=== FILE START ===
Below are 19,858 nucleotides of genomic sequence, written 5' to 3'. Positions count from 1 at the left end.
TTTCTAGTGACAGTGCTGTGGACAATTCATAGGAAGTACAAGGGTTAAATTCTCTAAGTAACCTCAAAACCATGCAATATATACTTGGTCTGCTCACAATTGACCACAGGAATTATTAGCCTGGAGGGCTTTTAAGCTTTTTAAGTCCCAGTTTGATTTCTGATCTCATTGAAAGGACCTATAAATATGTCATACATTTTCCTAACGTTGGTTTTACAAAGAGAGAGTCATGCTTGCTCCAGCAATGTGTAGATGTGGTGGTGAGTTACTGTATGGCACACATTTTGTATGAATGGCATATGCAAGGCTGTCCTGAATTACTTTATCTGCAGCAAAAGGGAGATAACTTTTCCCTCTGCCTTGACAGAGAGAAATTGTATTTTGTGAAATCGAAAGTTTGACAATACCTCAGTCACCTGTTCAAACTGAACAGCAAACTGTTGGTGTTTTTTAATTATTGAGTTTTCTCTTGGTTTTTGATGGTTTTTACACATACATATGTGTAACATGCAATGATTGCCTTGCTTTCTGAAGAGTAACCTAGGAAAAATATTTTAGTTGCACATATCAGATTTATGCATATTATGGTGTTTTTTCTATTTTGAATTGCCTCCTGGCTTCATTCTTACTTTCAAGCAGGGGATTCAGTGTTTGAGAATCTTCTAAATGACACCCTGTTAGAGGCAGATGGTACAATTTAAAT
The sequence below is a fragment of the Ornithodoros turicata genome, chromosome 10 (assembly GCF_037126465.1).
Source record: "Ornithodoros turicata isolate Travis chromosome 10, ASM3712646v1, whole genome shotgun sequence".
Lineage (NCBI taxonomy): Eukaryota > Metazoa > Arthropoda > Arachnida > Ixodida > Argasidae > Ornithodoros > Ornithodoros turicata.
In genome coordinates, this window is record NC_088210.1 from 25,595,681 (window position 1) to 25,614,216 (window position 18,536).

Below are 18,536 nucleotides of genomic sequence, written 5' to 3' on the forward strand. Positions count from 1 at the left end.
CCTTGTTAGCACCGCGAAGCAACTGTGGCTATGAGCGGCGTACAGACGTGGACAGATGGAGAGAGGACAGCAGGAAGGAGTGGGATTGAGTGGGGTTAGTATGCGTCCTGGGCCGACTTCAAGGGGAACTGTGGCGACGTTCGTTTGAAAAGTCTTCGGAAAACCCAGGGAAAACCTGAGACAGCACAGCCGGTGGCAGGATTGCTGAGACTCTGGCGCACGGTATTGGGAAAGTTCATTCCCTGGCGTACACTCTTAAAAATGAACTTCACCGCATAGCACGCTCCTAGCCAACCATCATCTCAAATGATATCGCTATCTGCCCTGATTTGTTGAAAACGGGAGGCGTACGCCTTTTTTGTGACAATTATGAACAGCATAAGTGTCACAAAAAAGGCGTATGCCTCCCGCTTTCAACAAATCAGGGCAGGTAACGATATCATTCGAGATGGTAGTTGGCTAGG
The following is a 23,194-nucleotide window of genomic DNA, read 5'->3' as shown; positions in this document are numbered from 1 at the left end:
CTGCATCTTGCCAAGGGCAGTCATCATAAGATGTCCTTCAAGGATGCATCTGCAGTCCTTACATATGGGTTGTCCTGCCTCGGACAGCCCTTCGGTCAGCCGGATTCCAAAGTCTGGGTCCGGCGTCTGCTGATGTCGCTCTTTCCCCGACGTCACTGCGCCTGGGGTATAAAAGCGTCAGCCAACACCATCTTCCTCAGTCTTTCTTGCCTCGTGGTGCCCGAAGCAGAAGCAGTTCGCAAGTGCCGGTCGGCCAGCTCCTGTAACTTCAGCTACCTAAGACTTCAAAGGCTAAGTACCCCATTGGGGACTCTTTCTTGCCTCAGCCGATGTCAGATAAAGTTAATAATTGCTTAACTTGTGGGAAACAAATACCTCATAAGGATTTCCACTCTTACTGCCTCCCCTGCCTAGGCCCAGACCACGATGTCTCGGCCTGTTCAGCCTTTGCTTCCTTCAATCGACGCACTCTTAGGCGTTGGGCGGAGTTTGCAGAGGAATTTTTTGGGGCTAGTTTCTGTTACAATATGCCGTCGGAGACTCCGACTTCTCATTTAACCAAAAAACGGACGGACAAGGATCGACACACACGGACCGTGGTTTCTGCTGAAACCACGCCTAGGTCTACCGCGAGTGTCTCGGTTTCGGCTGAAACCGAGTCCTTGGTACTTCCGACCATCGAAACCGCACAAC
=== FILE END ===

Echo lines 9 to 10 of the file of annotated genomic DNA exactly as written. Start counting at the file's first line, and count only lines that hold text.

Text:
The following is a 23,194-nucleotide window of genomic DNA, read 5'->3' as shown; positions in this document are numbered from 1 at the left end:
CTGCATCTTGCCAAGGGCAGTCATCATAAGATGTCCTTCAAGGATGCATCTGCAGTCCTTACATATGGGTTGTCCTGCCTCGGACAGCCCTTCGGTCAGCCGGATTCCAAAGTCTGGGTCCGGCGTCTGCTGATGTCGCTCTTTCCCCGACGTCACTGCGCCTGGGGTATAAAAGCGTCAGCCAACACCATCTTCCTCAGTCTTTCTTGCCTCGTGGTGCCCGAAGCAGAAGCAGTTCGCAAGTGCCGGTCGGCCAGCTCCTGTAACTTCAGCTACCTAAGACTTCAAAGGCTAAGTACCCCATTGGGGACTCTTTCTTGCCTCAGCCGATGTCAGATAAAGTTAATAATTGCTTAACTTGTGGGAAACAAATACCTCATAAGGATTTCCACTCTTACTGCCTCCCCTGCCTAGGCCCAGACCACGATGTCTCGGCCTGTTCAGCCTTTGCTTCCTTCAATCGACGCACTCTTAGGCGTTGGGCGGAGTTTGCAGAGGAATTTTTTGGGGCTAGTTTCTGTTACAATATGCCGTCGGAGACTCCGACTTCTCATTTAACCAAAAAACGGACGGACAAGGATCGACACACACGGACCGTGGTTTCTGCTGAAACCACGCCTAGGTCTACCGCGAGTGTCTCGGTTTCGGCTGAAACCGAGTCCTTGGTACTTCCGACCATCGAAACCGCACAAC